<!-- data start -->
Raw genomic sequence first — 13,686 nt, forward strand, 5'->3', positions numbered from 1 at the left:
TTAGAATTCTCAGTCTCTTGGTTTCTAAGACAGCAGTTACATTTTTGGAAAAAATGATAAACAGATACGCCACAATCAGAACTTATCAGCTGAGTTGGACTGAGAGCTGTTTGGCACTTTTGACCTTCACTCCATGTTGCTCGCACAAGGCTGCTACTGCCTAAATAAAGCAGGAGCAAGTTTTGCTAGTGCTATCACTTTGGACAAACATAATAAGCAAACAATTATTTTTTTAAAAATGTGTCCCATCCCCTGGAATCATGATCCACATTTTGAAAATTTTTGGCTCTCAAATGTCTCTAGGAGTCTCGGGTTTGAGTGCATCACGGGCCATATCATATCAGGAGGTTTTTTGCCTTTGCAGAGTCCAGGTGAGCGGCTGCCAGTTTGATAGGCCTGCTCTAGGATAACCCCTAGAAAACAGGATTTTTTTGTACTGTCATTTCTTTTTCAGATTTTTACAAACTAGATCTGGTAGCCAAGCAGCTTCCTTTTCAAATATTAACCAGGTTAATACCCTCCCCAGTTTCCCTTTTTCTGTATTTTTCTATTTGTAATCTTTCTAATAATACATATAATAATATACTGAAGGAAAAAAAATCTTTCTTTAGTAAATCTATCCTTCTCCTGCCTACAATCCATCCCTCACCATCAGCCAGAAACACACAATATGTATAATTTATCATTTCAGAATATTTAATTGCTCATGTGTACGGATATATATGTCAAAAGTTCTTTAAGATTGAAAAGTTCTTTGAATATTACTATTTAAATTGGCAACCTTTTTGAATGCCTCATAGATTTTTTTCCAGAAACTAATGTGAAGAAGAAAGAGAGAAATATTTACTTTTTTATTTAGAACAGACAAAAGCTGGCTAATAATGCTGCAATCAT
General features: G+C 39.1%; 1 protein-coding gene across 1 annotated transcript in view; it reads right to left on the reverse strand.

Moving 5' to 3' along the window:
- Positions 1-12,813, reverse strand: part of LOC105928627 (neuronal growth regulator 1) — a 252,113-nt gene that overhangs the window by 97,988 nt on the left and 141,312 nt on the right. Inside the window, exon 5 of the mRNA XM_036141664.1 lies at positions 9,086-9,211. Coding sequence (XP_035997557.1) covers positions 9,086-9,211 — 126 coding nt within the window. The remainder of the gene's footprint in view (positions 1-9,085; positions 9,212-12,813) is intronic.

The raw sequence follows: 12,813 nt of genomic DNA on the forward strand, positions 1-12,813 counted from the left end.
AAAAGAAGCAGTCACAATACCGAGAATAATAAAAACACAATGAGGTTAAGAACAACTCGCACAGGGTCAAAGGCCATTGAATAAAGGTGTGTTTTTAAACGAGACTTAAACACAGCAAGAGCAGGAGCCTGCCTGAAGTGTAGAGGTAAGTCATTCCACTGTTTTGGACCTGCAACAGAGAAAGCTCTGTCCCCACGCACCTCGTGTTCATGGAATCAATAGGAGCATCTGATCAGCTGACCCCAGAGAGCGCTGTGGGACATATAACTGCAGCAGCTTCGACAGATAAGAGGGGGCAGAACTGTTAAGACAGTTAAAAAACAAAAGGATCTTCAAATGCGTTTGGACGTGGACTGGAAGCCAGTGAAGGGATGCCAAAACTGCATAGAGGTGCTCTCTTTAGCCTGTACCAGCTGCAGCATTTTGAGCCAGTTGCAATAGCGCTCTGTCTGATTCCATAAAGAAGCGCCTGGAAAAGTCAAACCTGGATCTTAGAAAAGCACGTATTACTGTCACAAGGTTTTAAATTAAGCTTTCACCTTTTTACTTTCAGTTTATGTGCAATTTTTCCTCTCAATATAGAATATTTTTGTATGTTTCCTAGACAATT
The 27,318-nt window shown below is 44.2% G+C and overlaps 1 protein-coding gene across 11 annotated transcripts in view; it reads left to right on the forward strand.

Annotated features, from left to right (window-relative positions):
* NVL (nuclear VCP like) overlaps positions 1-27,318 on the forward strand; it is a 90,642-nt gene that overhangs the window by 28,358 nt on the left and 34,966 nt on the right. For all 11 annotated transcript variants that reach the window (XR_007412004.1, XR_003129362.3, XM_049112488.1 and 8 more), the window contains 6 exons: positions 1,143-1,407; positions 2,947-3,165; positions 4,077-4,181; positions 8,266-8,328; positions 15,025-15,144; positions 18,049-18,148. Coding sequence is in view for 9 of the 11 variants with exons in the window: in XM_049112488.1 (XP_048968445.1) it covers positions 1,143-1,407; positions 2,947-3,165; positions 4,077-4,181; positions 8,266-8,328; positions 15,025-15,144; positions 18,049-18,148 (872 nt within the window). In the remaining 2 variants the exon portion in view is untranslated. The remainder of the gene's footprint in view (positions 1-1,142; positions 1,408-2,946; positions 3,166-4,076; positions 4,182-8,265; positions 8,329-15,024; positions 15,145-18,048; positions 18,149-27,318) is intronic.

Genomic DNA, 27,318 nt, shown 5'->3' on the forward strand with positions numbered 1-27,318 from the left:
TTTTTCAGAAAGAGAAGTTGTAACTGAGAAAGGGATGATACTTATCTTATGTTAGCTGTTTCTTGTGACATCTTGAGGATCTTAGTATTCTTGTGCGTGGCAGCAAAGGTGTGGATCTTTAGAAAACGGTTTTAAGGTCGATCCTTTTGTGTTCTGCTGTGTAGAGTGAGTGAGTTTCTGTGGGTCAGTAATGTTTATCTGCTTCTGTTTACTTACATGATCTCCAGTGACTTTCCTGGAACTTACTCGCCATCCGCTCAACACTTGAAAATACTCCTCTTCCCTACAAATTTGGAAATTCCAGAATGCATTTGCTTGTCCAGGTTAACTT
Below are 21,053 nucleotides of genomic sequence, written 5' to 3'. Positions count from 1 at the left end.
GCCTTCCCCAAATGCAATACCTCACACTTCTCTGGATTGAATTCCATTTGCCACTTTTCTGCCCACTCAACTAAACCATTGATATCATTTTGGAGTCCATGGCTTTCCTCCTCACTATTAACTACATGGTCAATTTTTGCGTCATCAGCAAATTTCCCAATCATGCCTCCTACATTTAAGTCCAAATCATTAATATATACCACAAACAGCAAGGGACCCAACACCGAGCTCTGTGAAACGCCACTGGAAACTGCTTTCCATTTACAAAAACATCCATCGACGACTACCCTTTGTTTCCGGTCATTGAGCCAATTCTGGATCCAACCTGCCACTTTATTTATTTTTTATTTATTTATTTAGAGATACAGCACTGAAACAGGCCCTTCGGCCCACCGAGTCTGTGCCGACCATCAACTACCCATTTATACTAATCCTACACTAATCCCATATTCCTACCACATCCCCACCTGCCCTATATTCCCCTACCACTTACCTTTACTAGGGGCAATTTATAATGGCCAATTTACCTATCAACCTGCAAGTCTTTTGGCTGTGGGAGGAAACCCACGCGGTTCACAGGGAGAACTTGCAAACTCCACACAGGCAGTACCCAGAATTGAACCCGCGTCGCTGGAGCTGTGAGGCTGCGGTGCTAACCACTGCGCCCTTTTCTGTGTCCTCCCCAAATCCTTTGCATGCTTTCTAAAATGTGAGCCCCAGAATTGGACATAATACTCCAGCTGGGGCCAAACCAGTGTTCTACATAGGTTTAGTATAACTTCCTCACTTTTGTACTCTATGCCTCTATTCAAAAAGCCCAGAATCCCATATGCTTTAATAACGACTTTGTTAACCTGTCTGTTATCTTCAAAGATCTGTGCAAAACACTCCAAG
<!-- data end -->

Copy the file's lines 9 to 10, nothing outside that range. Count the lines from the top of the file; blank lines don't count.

Annotated features, from left to right (window-relative positions):
* NVL (nuclear VCP like) overlaps positions 1-27,318 on the forward strand; it is a 90,642-nt gene that overhangs the window by 28,358 nt on the left and 34,966 nt on the right. For all 11 annotated transcript variants that reach the window (XR_007412004.1, XR_003129362.3, XM_049112488.1 and 8 more), the window contains 6 exons: positions 1,143-1,407; positions 2,947-3,165; positions 4,077-4,181; positions 8,266-8,328; positions 15,025-15,144; positions 18,049-18,148. Coding sequence is in view for 9 of the 11 variants with exons in the window: in XM_049112488.1 (XP_048968445.1) it covers positions 1,143-1,407; positions 2,947-3,165; positions 4,077-4,181; positions 8,266-8,328; positions 15,025-15,144; positions 18,049-18,148 (872 nt within the window). In the remaining 2 variants the exon portion in view is untranslated. The remainder of the gene's footprint in view (positions 1-1,142; positions 1,408-2,946; positions 3,166-4,076; positions 4,182-8,265; positions 8,329-15,024; positions 15,145-18,048; positions 18,149-27,318) is intronic.